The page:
All Breeds Komondor Puppies for Sale New Jersey, NJ

Komondor Puppies for Sale in New Jersey, NJ

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Komondor Characteristics

Truly a unique breed, the Komondor stands out in a crowd with ease. While their floor-length rope-like coats make them quite distinct, the Komondor is a herding dog and can herd with the best of them. However, these dogs are more commonly found as household companions these days, thanks to their loving personalities and extreme loyalty.

Fast Facts

  • Energy Moderate
  • Size Medium
  • Trainability Responsive

Standing around 25-27 inches and weighing between 80-100 pounds, the Komondor is a large herding breed that has a protective streak and is never happier than when watching over the family.  Early socialization and obedience training works wonders with this breed and will ensure the Komondor knows who the alpha is, and will keep their protective side in check.  
 
This protective side can also make having other dogs in the house difficult. Again, obedience training will be your best bet towards a peaceful household, but some Komondors will simply not stand for another canine in the house. They typically have a good relationship with livestock and cats, however.
 
Their iconic coat needs consistent care as well, as it can develop a mildew-like smell if left damp for too long.  Brushing is not necessary for their unique corded braids, but those braids tend to attract dirt and parasites. Frequent trips to the groomer will be necessary to keep the Komondor's coat looking white.
 
While not the breed for everyone, these dogs are loyal to the core, and if you can provide the right level of leadership and stability, these dogs will protect you with their lives.
 

How dog-friendly is New Jersey?

New Jersey has a lot going for it for animal lovers, including great adoption rates at its shelters and high numbers of pet services. However, a few cities in New Jersey bring the state’s score down a bit overall. 


Pawsafe ranks New Jersey as the 18th most dog-friendly state in the country. Their in-depth study ranks all 50 states according to key pet health indicators like dog care costs, walkability, the number of pet-friendly rentals, and animal welfare laws. New Jersey ranked fairly high for Pawsafe because of the strong number of pet services available in the state. Pawsafe placed New Jersey 10th in this regard.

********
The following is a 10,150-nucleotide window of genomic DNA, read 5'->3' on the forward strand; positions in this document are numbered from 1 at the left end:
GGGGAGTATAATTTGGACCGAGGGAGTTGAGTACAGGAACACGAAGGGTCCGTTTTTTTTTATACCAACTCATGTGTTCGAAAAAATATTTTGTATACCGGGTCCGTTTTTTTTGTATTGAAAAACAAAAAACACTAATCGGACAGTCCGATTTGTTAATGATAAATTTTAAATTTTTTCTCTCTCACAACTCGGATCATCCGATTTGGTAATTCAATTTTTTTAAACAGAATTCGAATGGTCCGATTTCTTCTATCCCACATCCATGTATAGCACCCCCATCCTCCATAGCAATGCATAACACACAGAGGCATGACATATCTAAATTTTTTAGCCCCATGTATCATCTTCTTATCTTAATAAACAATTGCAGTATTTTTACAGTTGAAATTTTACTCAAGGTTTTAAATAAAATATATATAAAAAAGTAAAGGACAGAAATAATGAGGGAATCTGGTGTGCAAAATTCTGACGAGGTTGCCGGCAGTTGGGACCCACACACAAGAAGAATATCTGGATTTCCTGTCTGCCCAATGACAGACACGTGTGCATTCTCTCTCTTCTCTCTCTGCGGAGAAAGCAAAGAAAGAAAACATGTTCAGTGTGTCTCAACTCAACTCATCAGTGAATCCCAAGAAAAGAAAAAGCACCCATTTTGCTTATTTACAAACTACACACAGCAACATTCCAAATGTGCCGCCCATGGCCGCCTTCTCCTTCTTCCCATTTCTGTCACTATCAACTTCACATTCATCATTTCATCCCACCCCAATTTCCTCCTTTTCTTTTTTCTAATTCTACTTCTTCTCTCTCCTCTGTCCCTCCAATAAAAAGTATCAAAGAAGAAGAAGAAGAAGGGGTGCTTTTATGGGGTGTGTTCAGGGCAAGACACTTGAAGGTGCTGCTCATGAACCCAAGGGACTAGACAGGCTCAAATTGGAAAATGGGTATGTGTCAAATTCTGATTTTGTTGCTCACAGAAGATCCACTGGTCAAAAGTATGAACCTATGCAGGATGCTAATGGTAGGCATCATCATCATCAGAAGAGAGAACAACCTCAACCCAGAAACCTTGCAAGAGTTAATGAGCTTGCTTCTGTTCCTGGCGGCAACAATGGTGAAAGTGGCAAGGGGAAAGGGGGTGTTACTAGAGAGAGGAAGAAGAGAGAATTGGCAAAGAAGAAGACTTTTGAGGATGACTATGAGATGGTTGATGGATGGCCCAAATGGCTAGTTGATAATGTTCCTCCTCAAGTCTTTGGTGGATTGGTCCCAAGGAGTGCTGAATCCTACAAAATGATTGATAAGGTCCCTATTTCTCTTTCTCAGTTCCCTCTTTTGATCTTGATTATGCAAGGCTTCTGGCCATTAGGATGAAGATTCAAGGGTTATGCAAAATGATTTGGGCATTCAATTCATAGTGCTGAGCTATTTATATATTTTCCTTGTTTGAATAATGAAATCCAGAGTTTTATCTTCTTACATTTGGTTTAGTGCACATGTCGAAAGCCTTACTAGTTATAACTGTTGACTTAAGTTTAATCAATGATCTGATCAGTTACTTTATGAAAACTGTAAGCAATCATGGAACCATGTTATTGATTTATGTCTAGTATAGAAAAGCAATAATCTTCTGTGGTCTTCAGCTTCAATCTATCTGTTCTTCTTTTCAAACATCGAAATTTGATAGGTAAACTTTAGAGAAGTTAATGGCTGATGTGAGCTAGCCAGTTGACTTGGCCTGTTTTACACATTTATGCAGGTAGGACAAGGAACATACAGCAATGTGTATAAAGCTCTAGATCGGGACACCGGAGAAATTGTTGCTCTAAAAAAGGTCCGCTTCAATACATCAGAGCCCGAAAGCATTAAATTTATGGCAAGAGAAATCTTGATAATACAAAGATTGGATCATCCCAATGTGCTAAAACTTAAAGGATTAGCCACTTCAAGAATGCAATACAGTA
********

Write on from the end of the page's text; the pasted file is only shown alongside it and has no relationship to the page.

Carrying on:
However, a similar study from Safewise reached a much different conclusion. Their study rated New Jersey as the fifth least pet-friendly state. A few less dog-friendly cities in packed metropolitan areas primarily drove this low ranking.

Are cities in New Jersey good for pet ownership?

Another study, by WalletHub, analyzed the 100 largest cities in the United States to find the most pet-friendly cities. While a few cities in New Jersey did make it onto the list, they didn’t rank very high.

Newark

Newark placed 98th out of the 100 cities included in the study.


There are several reasons Wallethub classified Newark as one of the least pet-friendly cities. It has the fewest pet businesses and the third least dog-friendly restaurants per capita. The city also has the fewest veterinarians and some of the highest pet care costs. 


And, Newark ranked last as one of the only four major cities without a single dog park. So, while your pup can of course still be safe and happy in Newark, you may find it takes a little extra money and effort to get the care she needs.

Jersey City

Jersey City ranks a bit higher than Newark across those same measures. Wallethub’s rankings have Jersey City as 78th for pet-friendliness among the major cities. 


A Trust for Public Land (TPL) study revealed that Jersey City has the 12th highest number of dog parks per capita, with 2.5 dog parks per 100,000 residents. 

A few more numbers for New Jersey’s dogs

Only 29% of New Jersey residents own a dog, which is well below the national average of 40%. The state’s total pet ownership rate is low, as well. Only 47% of New Jersey families own a pet.

Animal welfare & dog shelters in New Jersey

New Jersey does a pretty good job with saving animals in shelters. The state saved 2,226 more animals in 2020 than in 2019. And 49 of the state’s 80 animal shelters are no-kill shelters. The overall save rate for the state is slightly over 87%, making New Jersey close to the 90% mark necessary to be a no-kill state.

Komondors Everywhere in New Jersey

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